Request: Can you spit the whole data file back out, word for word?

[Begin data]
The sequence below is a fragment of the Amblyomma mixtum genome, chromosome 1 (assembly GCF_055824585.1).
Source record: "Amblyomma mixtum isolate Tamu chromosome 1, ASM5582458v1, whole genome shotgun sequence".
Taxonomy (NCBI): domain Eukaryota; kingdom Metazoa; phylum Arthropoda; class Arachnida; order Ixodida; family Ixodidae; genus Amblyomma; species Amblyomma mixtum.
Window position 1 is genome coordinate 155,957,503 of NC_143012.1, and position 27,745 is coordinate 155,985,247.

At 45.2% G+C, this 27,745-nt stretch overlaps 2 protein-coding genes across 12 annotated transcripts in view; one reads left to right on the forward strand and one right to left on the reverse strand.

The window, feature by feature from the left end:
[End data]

The sequence below is a fragment of the Amblyomma mixtum genome, chromosome 1 (assembly GCF_055824585.1).
Source record: "Amblyomma mixtum isolate Tamu chromosome 1, ASM5582458v1, whole genome shotgun sequence".
Taxonomy (NCBI): domain Eukaryota; kingdom Metazoa; phylum Arthropoda; class Arachnida; order Ixodida; family Ixodidae; genus Amblyomma; species Amblyomma mixtum.
Window position 1 is genome coordinate 155,957,503 of NC_143012.1, and position 27,745 is coordinate 155,985,247.

At 45.2% G+C, this 27,745-nt stretch overlaps 2 protein-coding genes across 12 annotated transcripts in view; one reads left to right on the forward strand and one right to left on the reverse strand.

The window, feature by feature from the left end: